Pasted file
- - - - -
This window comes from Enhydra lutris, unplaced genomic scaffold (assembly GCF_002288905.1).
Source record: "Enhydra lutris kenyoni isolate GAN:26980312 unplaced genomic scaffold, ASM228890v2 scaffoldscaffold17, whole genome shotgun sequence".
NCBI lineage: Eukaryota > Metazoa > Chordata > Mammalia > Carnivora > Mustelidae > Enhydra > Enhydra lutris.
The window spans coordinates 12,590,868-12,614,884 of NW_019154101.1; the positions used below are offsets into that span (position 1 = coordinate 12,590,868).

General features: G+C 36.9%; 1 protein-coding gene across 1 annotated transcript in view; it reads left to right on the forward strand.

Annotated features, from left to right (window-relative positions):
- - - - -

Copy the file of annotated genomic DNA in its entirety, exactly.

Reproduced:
This window comes from Enhydra lutris, unplaced genomic scaffold (assembly GCF_002288905.1).
Source record: "Enhydra lutris kenyoni isolate GAN:26980312 unplaced genomic scaffold, ASM228890v2 scaffoldscaffold17, whole genome shotgun sequence".
NCBI lineage: Eukaryota > Metazoa > Chordata > Mammalia > Carnivora > Mustelidae > Enhydra > Enhydra lutris.
The window spans coordinates 12,590,868-12,614,884 of NW_019154101.1; the positions used below are offsets into that span (position 1 = coordinate 12,590,868).

General features: G+C 36.9%; 1 protein-coding gene across 1 annotated transcript in view; it reads left to right on the forward strand.

Annotated features, from left to right (window-relative positions):